Under the guidance of producer Mitchell Froom, who produced 99.9 F° and married her shortly after that album was completed, Suzanne Vega continues to explore more textured and vaguely experimental musical territory on Nine Objects of Desire. While it is less bold on the surface than its predecessor -- most notably, there are no pseudo-industrial rhythms -- Nine Objects of Desire still bears all the trademarks of a Mitchell Froom production. There is cheap, garage-yard percussion scattered throughout the record, layered keyboards, and overly mannered, arty arrangements. It's not as extreme as Froom's work for Los Lobos, for instance, but it is still more self-consciously pretentious than any of Vega's albums, besides 99.9 F°. Vega's songs manage to cut through the murky production more often than not, and while the album doesn't boast her most consistent set of songs, they are on the whole stronger than the ones on her previous record. The songs on Nine Objects of Desire are more classically structured and inviting than the ones on its predecessor -- it is only the production that keeps the listener at a distance. And that's ironic, since half of these songs rank among Vega's most personal work.
Performance CreditsSuzanne Vega Primary Artist,Acoustic Guitar,Electric Guitar,Vocals
Don Byron Clarinet,Bass Clarinet
Tchad Blake Guitar,Electric Guitar,Whistle (Instrument)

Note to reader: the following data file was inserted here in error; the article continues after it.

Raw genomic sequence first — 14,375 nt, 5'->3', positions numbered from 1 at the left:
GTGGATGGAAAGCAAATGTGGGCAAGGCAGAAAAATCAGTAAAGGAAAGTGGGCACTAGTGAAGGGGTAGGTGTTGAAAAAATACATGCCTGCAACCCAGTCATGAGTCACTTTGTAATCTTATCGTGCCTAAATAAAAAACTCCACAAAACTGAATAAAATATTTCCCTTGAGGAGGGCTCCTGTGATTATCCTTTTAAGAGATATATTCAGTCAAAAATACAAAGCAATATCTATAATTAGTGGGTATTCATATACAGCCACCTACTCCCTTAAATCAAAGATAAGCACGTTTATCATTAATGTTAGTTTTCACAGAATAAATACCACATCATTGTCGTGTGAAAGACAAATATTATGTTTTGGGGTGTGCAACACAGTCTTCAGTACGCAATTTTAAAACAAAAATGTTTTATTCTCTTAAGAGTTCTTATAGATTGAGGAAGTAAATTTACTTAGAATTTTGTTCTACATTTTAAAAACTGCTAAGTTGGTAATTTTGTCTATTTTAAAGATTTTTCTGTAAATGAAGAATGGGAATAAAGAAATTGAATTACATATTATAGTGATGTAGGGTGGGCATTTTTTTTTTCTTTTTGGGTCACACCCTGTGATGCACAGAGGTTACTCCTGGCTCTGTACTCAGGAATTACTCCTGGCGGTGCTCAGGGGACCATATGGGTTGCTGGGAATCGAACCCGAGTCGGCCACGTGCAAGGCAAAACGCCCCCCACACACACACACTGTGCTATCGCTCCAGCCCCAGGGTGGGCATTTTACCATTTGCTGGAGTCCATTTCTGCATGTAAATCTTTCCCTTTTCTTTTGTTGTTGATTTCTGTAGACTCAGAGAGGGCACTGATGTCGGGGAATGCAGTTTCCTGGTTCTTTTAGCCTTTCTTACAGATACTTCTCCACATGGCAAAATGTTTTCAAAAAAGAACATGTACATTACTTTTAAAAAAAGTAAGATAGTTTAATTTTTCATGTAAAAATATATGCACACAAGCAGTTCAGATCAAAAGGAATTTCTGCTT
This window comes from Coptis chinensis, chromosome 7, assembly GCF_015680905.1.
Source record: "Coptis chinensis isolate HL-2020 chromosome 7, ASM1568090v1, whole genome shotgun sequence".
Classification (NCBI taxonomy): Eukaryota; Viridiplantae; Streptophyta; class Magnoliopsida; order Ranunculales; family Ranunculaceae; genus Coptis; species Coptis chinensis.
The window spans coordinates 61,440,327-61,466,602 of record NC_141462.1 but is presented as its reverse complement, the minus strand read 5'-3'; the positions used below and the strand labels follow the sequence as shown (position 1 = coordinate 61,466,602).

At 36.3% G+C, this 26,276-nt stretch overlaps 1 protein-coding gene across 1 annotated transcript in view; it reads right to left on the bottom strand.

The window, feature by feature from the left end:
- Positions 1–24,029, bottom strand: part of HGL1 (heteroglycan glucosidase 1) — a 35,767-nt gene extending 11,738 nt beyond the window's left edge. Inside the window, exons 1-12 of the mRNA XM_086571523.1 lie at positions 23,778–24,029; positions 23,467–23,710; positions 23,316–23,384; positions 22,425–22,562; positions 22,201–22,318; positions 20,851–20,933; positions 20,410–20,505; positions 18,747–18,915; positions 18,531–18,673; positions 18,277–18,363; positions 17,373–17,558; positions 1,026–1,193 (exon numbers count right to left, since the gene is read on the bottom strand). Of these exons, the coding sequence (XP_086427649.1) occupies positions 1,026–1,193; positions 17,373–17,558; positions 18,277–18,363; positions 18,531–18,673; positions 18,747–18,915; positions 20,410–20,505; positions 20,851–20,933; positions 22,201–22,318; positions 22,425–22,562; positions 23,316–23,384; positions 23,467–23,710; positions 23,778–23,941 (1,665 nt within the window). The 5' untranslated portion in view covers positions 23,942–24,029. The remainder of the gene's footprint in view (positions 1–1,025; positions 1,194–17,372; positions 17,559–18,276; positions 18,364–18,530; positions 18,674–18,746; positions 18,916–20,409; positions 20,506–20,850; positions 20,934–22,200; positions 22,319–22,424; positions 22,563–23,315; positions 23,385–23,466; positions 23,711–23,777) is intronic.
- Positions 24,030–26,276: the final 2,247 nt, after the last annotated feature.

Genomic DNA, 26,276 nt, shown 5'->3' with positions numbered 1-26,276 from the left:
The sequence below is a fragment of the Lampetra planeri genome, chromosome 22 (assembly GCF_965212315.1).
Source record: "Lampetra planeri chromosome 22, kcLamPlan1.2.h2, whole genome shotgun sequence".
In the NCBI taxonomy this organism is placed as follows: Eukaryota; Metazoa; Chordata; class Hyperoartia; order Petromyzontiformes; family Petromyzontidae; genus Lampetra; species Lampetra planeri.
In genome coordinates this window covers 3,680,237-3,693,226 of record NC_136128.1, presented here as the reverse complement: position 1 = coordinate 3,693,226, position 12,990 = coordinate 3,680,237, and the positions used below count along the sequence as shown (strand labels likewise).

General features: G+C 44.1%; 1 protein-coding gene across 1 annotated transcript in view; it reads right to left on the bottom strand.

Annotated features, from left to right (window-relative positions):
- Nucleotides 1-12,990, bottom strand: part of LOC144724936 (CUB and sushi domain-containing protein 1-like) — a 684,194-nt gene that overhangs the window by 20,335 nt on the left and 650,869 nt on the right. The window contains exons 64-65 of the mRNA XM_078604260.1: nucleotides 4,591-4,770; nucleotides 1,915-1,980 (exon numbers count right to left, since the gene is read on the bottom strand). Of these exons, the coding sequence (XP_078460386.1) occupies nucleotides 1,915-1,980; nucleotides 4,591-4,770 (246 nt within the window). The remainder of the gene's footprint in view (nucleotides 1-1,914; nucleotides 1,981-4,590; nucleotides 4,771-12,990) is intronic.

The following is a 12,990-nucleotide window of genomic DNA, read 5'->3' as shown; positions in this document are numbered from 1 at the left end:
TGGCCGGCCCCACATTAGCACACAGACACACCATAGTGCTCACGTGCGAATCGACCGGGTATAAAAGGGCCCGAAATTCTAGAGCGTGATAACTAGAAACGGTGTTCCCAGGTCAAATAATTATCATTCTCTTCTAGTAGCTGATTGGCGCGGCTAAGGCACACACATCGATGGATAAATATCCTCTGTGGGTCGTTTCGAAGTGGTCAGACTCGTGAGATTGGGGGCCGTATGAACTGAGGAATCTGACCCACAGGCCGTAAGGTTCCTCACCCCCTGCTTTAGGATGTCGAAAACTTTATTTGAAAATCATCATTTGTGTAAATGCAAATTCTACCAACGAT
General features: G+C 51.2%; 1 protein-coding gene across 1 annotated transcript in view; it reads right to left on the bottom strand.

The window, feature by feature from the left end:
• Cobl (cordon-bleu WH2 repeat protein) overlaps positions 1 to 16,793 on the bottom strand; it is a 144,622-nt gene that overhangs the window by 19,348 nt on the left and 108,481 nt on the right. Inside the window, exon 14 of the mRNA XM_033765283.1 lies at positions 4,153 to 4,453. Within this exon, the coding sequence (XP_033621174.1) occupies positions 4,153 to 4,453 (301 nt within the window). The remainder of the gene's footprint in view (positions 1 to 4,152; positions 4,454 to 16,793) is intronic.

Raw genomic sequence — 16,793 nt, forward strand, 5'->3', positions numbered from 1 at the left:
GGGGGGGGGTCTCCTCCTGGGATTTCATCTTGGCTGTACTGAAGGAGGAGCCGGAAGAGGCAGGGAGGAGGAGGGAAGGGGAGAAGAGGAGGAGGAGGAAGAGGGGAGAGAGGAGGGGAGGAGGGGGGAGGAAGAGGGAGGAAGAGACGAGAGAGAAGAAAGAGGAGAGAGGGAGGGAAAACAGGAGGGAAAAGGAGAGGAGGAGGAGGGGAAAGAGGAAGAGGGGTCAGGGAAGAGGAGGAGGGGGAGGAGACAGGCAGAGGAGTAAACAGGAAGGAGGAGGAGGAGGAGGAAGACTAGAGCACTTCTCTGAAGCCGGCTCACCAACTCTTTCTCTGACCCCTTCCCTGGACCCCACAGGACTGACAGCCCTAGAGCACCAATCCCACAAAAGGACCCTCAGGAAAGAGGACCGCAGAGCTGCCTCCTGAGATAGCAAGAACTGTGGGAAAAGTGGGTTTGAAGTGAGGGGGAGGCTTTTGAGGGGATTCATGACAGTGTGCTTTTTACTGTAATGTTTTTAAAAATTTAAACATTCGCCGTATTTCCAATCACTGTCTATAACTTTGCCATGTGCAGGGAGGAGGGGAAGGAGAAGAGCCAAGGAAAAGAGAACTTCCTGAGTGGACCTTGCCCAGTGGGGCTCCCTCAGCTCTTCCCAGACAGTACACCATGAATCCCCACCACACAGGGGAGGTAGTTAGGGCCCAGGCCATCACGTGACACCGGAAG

Dave Douglas Trumpet,Muted Trumpet
Mark Feldman Strings
Mitchell Froom Keyboards,Moog Bass
Jerry Marotta Percussion,Drums
Sebastian Steinberg Bass,Acoustic Bass
Bruce Thomas Bass
Pete Thomas Percussion,Drums,Drum Loop
Steve Donnelly Electric Guitar,Slide Guitar
Yuval Gabay Drums
Jane Scarpantoni Strings,Cello
Cecilia Sparacio Flute
Matthew Pierce Strings
Ted Falcon Strings
Technical CreditsTchad Blake Engineer
Mitchell Froom Producer,Contributor,Horn Arrangements,String Arrangements
Jeri Heiden Art Direction
Most Helpful Customer Reviews
based on 0 ratings. 3 reviews.
'99.9 Degrees' was such a breakthrough album for Suzanne Vega, any follow up would fall short of it. 'Nine Objects...' fills the bill; it's good but not great because the novelty of the previous album wore off. Once more, Mitchell Froom is twiddling the knobs, but there's the sense of adventure missing that was so astounding on '99.9'. He still can match the mood of the songs. Check out ''Birth-day (love made real)''. Suzanne Vega's in labor and you feel that because of the production. This song wouldn't have the same impact if it were just Ms. Vega and a guitar. Listen to how the lines ''one thing i know/ this pain will grow'' were recorded. It makes a difference. Other stand outs are ''Caramel'' with its pseudo-jazz setting; ''World Before Columbus'' (you'd swear it was Ringo on the drums); ''Honeymoon Suite'' (Ms. Vega's usual coma style singing is perfect for the song's mood); and ''Tombstone''. Like ''99.9'', a lot of fans hated this disc for the sound. Folk music fans tend to be an unadventurous sort (ask Bob Dylan). I'll admit I don't play this album as much as '99.9', but I'm still glad I have it.
Suzanne Vega has finally proven herself. The promise that was made with 99.9 is kept with this far more honest and solid album. The songs here, especially "Lolita" and "Caramel," have such depth and sincerity as was lacking in the songs in the previous album. But apart from the great lyrics and outstanding production, it's Vega's signature style that makes this album unforgettable.